“I am so sorry. Big Kiss. My love to you and the girls. Hold them close.” Catherine Bailey’s tragic last words to her husband just before the successful City lawyer and mother of three daughters drowned herself in the Thames earlier this year.
The resulting heartbreak for her young family, and consternation and sadness among colleagues at her law firm has been widely covered in the UK press.
Ms. Bailey was a partner dealing with banking and regulatory disputes, including Financial Services Authority investigations. The current economic crisis put her skills as a financial litigator to the forefront with a significantly increased workload. Returning to work six months after the birth of her third daughter into an environment where partners regularly worked 60+ hours a week, Ms. Bailey would probably also have had to take home work in the evenings and over weekends to keep up.
The pressure on partners to perform in the current difficult climate is not confined to SJ Berwin, where Ms Bailey’s worked, having made partner in 2003. The law firm has seen revenues slump by nearly 15%, with partner profits down by a massive 49%. In an effort to cut costs the firm made 40 junior lawyers redundant. Straitened times will have been tough on everyone working there.
As reported in The Times, Alison Thompson, the coroner, told the court: “Ms Bailey was a very capable and professional woman and a loving mother of three young children who found it hard to meet the demands of motherhood and the high standard she had set herself.”
As a mother myself, I can’t imagine the despair that led this successful, devoted mother to kill herself in the chill waters of the Thames rather than carry on with a life that had become unbearable to her.
While no blame attaches to her colleagues at work, it is symbolic of a professional culture that Catherine Bailey had to conceal her growing panic from her loved ones and peers in the work place. Not coping is not an option in today’s high-pressure environment, and in Britain, particularly, admitting to having problems balancing life and work is severely hampered by an unfortunate tradition of ‘keeping a stiff upper lip’, severely restricting the options for those struggling to keep it all together.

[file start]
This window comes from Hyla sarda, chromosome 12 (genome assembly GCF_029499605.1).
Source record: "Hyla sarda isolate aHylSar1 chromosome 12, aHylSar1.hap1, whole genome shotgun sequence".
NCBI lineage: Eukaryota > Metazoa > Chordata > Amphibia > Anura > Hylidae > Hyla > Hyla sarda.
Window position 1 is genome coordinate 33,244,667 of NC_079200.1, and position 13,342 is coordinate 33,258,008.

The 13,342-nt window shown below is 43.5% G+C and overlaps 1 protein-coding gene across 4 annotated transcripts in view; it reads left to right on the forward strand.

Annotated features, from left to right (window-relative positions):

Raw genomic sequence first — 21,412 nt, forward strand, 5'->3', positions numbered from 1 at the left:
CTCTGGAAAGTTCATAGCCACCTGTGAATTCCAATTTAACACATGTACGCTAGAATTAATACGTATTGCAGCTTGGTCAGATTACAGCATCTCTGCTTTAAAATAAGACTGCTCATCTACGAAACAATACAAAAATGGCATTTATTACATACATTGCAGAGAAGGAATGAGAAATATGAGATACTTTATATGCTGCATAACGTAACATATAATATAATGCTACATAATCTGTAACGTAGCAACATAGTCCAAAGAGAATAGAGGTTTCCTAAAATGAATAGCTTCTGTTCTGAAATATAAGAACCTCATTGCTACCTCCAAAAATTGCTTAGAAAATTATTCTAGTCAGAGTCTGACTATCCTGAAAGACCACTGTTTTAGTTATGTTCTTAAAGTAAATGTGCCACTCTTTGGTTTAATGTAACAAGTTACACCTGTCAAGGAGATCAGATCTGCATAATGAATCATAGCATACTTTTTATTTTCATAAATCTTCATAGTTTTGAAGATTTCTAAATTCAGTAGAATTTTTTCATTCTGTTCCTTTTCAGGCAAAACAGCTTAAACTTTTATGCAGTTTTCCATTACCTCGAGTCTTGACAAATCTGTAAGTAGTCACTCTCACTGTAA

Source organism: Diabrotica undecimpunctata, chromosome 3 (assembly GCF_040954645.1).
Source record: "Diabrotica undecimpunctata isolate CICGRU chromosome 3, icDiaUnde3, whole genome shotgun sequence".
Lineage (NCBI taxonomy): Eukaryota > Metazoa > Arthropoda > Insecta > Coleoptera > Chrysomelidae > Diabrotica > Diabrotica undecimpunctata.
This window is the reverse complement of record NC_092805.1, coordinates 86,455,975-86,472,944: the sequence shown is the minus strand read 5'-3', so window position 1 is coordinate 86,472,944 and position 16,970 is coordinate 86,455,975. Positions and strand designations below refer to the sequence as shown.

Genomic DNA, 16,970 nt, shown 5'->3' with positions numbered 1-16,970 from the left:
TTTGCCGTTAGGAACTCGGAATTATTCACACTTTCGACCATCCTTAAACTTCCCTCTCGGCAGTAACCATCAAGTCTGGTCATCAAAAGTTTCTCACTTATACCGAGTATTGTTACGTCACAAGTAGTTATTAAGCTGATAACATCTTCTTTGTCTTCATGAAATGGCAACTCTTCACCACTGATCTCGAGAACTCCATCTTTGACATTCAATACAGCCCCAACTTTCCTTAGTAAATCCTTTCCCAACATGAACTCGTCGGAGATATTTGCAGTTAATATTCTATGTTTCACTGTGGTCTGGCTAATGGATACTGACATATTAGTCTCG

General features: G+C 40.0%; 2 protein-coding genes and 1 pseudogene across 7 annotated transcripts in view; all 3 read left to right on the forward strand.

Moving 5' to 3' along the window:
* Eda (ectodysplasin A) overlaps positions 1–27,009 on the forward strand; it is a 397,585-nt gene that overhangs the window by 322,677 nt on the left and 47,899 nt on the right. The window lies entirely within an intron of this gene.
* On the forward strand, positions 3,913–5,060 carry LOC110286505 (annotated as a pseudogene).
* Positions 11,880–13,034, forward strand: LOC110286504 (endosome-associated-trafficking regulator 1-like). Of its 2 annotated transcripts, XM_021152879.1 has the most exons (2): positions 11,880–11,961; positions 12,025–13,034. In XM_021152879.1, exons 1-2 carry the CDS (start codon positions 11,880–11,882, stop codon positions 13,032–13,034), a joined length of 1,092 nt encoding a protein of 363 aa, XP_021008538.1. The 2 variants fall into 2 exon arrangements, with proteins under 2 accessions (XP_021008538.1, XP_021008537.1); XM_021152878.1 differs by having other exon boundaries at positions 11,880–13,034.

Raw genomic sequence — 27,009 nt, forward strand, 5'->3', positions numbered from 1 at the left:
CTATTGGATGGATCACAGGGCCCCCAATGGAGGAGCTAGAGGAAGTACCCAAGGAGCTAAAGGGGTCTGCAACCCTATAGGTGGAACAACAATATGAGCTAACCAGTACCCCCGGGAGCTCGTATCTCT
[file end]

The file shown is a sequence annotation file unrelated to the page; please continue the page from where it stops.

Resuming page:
It isn’t uncommon for many women in the legal and banking profession to overcompensate for perceived weaknesses by working longer and harder than their male counterparts. Combining this with the incessant demands of a very young family has seen many a senior woman weeping in the dark, despairing of ever ‘having it all’ without having to ‘do it all’ at the same time.
It doesn’t help that in order to be a success in any profession, generally speaking you have to be a Type A personality – driven, ambitious, intelligent and a perfectionist. Mixing that with the primal demands of early motherhood and its utter lack of order and routine is a toxic cocktail.
So, what to do about it? Having seen many young women transform from idealistic professionals to exhausted cynics in my time, I can only recommend talking remedies:
Get your support system up and running before you enter the Parent Trap. You need your friends – of either gender – to remind you of a time when you were perceived as a bright human being, not just a 24-hour zombie with a milk supply;
Don’t expect to work the same way after you have children as you did before. I’ve said it before in this column, and I’ll doubtless have to say it again, but you will work smarter for having had to learn to cram everything into the tiny window that children allow you in the early years. The long-hours culture at some law firms takes no account of this whatsoever, and it needs to do so;
Accept you are not Superwoman, just a pretty good facsimile of her;
Don’t be shy about accepting help from whatever quadrant it’s offered, and, even more important:
Don’t shrink from asking for it. It isn’t an admission of failure, it’s an acceptance of reality. Any halfway decent manager or partner will see that, and respect you for it.
Finally, for those women fearing professional burnout, it’s important to remember that however horrible your current circumstances, they are of finite duration: ‘This Too Shall Pass.’ It’s served me well over some turbulent years.